A FATHER and son have joined together to front the RNLI's Christmas appeal.

Rhyl lifeboat volunteer Mathew Baines and his dad, Bob, are helping to promote the message 'Bring the crew home safe this Christmas'.

In the appeal letter, which is being delivered to about 200,000 households across Wales, Bob talks about how proud he is of his son who went on his first ever shout at just 18 years old on a very wet and cold November night.

But he also worries for Mathew when he is called out to save others who are in trouble.

Bob, who has been part of the crew at Rhyl for more than 12 years, talks about how he tracks the lifeboat’s progress online and the sense of relief he feels when his son returns home safe.

"It can be difficult seeing Mathew leave when the pager goes. I worry about him and what he might go through when he is out on a shout," he said.

"Even at Christmas, I know that Mathew might have to drop everything and run out the door to go and save someone’s life."

Mathew, who is a lifeguard on the beach when he’s not at university, said: "The best Christmas gift RNLI volunteers like me can wish for is a kind donation to our Christmas appeal. Funds raised will provide the lifesaving kit I need when I’m out saving lives in all weathers.

"We’ve had a very challenging summer, rescuing those in difficulty in the midst of a pandemic.

"As lockdown restrictions lifted, people flocked to the coast and lots of people needed to be rescued by lifeboat crews like ours, right across the country."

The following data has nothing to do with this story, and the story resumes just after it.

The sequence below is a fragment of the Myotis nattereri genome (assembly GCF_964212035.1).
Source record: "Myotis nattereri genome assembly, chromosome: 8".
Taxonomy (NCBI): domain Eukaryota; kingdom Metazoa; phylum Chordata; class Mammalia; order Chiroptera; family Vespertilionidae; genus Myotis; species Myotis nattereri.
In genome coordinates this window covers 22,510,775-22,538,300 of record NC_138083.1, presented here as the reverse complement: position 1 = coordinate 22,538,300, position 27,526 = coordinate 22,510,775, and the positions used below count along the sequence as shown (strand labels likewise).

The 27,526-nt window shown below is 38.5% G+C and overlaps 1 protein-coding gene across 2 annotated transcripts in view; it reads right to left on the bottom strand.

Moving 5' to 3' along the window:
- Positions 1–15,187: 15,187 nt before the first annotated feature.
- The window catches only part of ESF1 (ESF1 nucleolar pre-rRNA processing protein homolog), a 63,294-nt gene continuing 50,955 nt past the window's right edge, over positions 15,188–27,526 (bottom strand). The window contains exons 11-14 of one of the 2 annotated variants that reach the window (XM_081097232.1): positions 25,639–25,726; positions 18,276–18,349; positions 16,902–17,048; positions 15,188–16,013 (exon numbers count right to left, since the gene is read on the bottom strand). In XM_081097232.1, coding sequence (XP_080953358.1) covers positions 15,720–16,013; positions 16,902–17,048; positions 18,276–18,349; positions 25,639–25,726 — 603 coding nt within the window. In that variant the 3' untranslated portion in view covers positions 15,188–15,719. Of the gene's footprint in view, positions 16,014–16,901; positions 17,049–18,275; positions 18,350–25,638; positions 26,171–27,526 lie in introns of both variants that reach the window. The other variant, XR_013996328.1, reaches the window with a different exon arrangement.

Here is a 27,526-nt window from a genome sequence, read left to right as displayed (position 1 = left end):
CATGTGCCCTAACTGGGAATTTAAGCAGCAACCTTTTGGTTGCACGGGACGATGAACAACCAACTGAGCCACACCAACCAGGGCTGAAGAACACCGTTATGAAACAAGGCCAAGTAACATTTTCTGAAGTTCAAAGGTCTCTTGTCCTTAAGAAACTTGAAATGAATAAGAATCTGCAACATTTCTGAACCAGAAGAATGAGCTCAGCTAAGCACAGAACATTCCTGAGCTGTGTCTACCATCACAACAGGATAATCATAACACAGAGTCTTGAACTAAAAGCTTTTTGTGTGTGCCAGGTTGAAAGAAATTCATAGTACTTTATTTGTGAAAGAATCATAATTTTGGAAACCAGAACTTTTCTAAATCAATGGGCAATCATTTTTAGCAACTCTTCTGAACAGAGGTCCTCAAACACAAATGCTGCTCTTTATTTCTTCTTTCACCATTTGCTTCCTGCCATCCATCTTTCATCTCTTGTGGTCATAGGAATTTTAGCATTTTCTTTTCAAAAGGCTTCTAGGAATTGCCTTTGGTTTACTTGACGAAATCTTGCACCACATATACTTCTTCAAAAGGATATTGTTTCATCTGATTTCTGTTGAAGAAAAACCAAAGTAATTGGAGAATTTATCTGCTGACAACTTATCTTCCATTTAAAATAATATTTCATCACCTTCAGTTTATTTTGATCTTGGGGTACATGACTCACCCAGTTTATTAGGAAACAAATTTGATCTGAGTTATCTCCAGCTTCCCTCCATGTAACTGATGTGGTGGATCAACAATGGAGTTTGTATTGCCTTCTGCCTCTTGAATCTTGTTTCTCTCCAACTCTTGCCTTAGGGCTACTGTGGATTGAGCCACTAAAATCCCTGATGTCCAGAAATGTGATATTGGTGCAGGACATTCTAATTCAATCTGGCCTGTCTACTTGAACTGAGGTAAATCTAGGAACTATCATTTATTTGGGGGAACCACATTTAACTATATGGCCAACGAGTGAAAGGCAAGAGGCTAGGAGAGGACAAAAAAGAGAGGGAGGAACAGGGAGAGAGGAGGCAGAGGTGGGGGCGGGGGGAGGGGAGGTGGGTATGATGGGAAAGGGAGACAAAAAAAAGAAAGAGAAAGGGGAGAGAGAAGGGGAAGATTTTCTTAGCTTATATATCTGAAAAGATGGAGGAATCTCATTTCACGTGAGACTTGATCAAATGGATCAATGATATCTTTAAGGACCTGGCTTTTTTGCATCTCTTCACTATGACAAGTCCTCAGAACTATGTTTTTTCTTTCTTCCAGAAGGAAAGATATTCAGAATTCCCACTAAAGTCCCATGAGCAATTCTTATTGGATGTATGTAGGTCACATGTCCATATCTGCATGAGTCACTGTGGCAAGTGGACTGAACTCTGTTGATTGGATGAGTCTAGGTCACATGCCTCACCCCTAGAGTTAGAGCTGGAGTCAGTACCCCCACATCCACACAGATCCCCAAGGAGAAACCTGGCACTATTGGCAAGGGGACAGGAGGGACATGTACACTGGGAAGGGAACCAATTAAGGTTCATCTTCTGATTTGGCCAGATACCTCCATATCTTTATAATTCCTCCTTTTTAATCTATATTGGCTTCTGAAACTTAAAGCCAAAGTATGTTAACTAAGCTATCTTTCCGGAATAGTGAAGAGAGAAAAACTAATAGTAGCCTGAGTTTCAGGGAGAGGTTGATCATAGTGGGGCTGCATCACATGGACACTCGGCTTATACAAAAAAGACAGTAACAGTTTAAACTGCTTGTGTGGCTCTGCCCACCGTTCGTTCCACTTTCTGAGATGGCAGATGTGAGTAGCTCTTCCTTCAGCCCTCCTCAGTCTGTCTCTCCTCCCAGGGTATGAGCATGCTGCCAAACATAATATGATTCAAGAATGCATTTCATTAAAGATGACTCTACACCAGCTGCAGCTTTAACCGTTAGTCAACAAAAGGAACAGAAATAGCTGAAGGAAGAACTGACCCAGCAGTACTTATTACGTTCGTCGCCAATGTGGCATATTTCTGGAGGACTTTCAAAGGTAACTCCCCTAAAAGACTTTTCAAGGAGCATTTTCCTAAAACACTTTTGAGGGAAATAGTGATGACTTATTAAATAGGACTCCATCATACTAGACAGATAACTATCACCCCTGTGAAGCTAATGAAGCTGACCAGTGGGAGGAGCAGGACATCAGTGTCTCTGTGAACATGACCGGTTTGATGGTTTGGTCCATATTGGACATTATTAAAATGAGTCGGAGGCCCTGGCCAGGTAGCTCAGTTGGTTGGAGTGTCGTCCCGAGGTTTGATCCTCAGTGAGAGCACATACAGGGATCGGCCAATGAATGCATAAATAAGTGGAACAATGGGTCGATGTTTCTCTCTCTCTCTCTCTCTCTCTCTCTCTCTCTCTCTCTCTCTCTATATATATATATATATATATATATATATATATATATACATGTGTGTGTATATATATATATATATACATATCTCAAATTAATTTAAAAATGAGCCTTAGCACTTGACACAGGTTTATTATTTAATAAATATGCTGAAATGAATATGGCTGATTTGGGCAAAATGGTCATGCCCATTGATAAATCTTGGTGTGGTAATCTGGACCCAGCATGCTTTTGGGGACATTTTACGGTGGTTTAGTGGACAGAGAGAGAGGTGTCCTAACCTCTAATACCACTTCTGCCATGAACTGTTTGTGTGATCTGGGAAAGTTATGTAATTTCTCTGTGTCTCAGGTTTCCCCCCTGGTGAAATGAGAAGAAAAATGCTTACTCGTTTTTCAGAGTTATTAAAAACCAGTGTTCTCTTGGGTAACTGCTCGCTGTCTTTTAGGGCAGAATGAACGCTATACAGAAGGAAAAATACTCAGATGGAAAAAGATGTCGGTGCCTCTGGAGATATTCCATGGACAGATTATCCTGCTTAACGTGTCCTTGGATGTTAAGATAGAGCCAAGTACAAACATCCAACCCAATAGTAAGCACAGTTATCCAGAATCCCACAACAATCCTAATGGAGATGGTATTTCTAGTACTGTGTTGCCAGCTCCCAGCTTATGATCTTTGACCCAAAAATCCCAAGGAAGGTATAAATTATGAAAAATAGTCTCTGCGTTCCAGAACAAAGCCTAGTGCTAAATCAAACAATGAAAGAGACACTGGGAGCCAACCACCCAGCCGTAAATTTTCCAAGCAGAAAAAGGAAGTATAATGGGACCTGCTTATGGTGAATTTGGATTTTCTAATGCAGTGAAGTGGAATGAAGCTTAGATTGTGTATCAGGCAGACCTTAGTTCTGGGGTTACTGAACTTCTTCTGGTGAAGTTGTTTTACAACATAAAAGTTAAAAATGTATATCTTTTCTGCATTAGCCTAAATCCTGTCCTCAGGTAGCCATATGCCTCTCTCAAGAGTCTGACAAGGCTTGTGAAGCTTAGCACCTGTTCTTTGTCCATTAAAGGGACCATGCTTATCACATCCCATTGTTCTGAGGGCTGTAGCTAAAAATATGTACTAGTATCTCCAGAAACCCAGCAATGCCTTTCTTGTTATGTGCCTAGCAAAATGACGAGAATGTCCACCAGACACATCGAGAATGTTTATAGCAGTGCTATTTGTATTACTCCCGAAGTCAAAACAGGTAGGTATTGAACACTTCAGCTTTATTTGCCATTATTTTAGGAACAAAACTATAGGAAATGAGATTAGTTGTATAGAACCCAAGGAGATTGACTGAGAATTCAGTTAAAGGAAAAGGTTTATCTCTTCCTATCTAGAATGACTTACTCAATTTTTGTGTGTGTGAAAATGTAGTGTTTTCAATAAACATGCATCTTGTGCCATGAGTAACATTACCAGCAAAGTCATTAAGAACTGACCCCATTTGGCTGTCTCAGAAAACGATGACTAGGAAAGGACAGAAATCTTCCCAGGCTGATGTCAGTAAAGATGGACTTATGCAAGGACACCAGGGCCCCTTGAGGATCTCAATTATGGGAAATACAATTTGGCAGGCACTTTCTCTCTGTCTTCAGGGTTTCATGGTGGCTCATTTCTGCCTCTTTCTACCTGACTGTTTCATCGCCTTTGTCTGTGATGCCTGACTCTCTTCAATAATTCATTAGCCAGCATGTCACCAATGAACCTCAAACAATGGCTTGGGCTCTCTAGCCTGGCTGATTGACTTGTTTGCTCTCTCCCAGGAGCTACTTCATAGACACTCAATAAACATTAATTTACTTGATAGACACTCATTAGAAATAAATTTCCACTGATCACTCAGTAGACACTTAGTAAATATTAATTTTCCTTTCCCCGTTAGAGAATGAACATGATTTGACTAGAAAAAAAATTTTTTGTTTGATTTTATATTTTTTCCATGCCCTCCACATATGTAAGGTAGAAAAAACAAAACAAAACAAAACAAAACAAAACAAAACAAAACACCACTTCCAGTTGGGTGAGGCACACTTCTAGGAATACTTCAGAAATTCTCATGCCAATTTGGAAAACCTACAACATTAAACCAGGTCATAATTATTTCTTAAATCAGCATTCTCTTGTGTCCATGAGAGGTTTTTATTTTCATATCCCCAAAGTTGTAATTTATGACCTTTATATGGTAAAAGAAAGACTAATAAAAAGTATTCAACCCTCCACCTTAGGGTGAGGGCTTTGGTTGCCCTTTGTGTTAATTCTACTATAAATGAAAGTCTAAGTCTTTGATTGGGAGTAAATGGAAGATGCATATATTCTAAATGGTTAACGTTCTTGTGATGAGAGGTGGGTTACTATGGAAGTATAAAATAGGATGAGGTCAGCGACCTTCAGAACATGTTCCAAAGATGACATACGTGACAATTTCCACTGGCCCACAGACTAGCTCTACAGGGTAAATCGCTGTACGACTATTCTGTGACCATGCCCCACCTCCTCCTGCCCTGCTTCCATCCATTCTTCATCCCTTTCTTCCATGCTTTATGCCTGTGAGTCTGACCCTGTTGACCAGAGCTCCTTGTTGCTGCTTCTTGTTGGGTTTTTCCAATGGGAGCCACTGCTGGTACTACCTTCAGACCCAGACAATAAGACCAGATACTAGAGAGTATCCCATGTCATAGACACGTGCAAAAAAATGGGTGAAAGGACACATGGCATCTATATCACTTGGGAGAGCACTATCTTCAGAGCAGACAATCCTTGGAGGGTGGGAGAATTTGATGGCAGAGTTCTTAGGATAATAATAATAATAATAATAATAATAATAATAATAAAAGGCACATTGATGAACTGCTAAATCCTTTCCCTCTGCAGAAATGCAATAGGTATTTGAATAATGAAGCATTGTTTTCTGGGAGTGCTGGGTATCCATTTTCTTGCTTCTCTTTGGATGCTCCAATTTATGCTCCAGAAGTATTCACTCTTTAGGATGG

The Rhyl Lifeboat Station has always been a part of Mathew’s life; When he was younger, he would visit the station with his dad at every opportunity.

At secondary school, Mathew chose to complete the volunteering section of his Duke of Edinburgh Award at the station, and he loved visiting other RNLI stations whilst on family holidays.

The Christmas appeal aims to raise £2million in donations after an unprecedented summer.

Due to coronavirus restrictions, the popular Rhyl Lifeboat Day, Raft Race and big music festival, 53° North, had to be cancelled and the volunteer-run RNLI shop in town had to close. Similar closures and cancellations across the UK and Ireland have cost the RNLI millions of pounds in lost income.

The RNLI has spent £1.2million this year on PPE, including about 700,000 face masks, 2.4 million gloves and 4,700 litres of hand sanitiser. This is money the charity hadn’t budgeted for but needed to be spent to keep its lifesavers and the public protected during the coronavirus crisis.

To support the appeal, visit: RNLI.org/Xmas